Friends' Matthew Perry "Grateful to Be Alive" After Addiction Battle

In a new interview, Friends alum Matthew Perry looked back at his battle with addiction and reflected on his journey to sobriety—which included a near-death experience.

By Elyse Dupre Oct 19, 2022 2:49 PMTags
Watch: Matthew Perry "Grateful to Be Alive" After Addiction Battle

Matthew Perry is sharing his sobriety journey. 

In his upcoming memoirFriends, Lovers and the Big Terrible Thing—the Friends alum, 53, will detail his deeply personal battle with addiction and a near-death experience a few years ago. In 2018, Perry underwent surgery in Los Angeles for a gastrointestinal perforation. While fans knew about the procedure at the time, they didn't know just how close he'd come to death.

According to his new People cover story, Perry's colon burst from opioid overuse and he ended up spending two weeks in a coma and five months in a hospital, also using a colostomy bag for nine months.

Looking back at when he was first taken to the hospital, the actor told the magazine, "The doctors told my family that I had a 2 percent chance to live. I was put on a thing called an ECMO machine, which does all the breathing for your heart and your lungs. And that's called a Hail Mary. No one survives that."

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Perry did survive. However, this hadn't been the first time he'd struggled with substance use. The TV star told the outlet his alcohol addiction started to become apparent after he was cast as Chandler Bing in Friends at age 24.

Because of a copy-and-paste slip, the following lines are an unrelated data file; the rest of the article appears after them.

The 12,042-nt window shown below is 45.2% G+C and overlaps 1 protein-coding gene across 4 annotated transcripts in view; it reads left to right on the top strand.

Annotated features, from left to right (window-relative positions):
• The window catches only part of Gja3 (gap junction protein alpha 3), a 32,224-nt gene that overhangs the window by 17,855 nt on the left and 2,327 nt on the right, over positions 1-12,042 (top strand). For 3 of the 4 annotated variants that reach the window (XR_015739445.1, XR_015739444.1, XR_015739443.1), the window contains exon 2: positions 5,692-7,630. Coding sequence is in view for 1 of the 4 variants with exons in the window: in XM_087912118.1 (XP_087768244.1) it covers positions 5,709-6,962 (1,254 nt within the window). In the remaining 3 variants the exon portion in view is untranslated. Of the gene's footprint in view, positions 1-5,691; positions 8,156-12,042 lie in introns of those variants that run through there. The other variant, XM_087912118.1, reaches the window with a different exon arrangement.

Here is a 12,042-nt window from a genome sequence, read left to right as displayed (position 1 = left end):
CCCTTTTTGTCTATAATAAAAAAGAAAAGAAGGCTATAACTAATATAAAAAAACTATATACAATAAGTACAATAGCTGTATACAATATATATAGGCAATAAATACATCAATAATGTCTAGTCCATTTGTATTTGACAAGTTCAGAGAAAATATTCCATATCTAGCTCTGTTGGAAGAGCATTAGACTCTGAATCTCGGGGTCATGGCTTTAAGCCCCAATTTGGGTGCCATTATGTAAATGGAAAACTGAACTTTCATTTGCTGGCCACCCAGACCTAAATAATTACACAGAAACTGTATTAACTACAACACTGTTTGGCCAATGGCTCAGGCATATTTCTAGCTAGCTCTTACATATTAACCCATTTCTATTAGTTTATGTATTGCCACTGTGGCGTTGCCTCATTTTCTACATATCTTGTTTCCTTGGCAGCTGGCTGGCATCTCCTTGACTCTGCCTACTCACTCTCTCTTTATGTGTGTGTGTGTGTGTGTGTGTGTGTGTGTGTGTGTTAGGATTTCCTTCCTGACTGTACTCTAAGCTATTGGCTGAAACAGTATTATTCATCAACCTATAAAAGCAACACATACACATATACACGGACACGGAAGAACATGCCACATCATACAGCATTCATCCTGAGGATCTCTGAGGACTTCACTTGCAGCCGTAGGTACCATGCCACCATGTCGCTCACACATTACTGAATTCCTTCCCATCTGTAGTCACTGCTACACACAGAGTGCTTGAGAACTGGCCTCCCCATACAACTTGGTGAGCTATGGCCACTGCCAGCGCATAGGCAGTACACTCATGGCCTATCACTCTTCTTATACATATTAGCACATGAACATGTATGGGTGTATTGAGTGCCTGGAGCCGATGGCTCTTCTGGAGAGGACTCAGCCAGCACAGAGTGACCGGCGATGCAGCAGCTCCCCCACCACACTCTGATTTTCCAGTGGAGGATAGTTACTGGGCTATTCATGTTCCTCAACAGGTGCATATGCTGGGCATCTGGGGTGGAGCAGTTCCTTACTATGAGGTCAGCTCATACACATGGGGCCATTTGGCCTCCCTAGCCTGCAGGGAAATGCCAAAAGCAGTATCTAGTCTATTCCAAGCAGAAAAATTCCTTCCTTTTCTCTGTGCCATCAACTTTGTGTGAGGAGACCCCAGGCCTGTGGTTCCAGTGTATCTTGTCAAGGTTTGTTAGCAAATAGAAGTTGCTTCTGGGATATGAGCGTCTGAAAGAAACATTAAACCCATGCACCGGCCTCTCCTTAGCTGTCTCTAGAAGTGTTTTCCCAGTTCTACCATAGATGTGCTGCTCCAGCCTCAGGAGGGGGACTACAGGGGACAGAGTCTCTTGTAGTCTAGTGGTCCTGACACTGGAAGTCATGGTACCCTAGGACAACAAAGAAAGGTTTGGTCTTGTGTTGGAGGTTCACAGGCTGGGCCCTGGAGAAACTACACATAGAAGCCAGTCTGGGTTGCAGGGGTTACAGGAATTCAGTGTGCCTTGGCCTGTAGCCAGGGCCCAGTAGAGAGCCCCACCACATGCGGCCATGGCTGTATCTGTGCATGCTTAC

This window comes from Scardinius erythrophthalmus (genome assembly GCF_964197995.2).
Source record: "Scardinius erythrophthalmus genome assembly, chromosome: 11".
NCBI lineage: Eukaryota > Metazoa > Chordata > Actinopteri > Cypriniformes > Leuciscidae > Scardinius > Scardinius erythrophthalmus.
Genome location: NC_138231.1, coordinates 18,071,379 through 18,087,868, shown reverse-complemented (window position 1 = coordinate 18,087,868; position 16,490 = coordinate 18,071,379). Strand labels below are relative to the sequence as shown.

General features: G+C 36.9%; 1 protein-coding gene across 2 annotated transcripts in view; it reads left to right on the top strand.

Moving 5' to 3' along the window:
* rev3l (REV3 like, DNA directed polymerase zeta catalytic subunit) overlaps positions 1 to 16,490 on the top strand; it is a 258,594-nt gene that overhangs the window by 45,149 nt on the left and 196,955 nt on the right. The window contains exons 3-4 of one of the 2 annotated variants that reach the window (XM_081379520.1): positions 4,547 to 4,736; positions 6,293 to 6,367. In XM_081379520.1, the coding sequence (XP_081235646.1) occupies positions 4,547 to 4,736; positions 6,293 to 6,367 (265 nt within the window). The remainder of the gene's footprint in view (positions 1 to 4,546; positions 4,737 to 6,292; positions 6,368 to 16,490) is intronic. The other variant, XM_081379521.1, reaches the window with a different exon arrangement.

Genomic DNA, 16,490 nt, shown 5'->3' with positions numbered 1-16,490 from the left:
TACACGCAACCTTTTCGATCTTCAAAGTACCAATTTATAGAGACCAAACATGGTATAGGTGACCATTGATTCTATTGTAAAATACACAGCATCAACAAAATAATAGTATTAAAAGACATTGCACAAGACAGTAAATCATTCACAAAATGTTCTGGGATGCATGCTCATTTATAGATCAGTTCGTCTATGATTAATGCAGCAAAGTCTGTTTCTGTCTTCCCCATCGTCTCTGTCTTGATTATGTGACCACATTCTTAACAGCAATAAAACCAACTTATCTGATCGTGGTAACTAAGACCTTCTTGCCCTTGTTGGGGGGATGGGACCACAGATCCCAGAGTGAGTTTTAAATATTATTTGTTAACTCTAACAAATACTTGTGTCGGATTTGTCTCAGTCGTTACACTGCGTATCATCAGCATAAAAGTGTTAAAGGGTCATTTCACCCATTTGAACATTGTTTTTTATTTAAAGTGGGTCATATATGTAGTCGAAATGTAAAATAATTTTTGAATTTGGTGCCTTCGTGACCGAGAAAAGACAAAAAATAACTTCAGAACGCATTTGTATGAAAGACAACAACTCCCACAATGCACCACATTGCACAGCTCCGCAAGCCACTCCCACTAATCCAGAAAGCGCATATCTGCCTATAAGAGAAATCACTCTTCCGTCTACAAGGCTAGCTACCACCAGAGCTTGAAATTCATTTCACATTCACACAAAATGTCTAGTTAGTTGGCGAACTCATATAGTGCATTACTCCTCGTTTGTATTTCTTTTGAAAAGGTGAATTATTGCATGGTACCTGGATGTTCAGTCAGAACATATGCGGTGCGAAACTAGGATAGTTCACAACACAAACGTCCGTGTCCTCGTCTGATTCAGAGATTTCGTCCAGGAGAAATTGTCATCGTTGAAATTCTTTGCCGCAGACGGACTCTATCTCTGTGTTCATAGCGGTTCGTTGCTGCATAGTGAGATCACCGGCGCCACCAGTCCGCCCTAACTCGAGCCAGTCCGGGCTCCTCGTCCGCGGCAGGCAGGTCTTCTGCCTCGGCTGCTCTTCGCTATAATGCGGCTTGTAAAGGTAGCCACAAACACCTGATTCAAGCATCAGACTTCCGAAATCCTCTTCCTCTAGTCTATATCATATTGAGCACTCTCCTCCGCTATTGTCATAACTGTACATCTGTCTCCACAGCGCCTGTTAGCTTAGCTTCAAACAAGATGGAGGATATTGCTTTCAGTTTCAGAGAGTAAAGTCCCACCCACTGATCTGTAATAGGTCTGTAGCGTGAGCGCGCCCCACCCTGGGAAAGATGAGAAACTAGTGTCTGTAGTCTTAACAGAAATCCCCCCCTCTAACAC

"I could handle it, kind of," Perry recalled. "But by the time I was 34, I was really entrenched in a lot of trouble." 

During that time, he continued, "there were years" that he was sober. "Season nine was the year that I was sober the whole way through," he added. "And guess which season I got nominated for best actor? I was like, 'That should tell me something.'"

Matthew Eisman/Getty Images

However, Perry had trouble maintaining his sobriety, with People reporting there was a point during his time on Friends that he was taking 55 Vicodin a day.

While Perry experienced challenges—with People stating he attended rehab 15 times over the years—he stayed committed to the journey and is now sober. And he's ready to share his experience with readers, with his book being released Nov. 1.

"I think they'll be surprised at how bad it got at certain times and how close to dying I came," Perry said. "I say in the book that if I did die, it would shock people, but it wouldn't surprise anybody. And that's a very scary thing to be living with. So my hope is that people will relate to it, and know that this disease attacks everybody. It doesn't matter if you're successful or not successful, the disease doesn't care."

"I'm an extremely grateful guy," he later added. "I'm grateful to be alive, that's for sure. And that gives me the possibility to do anything."

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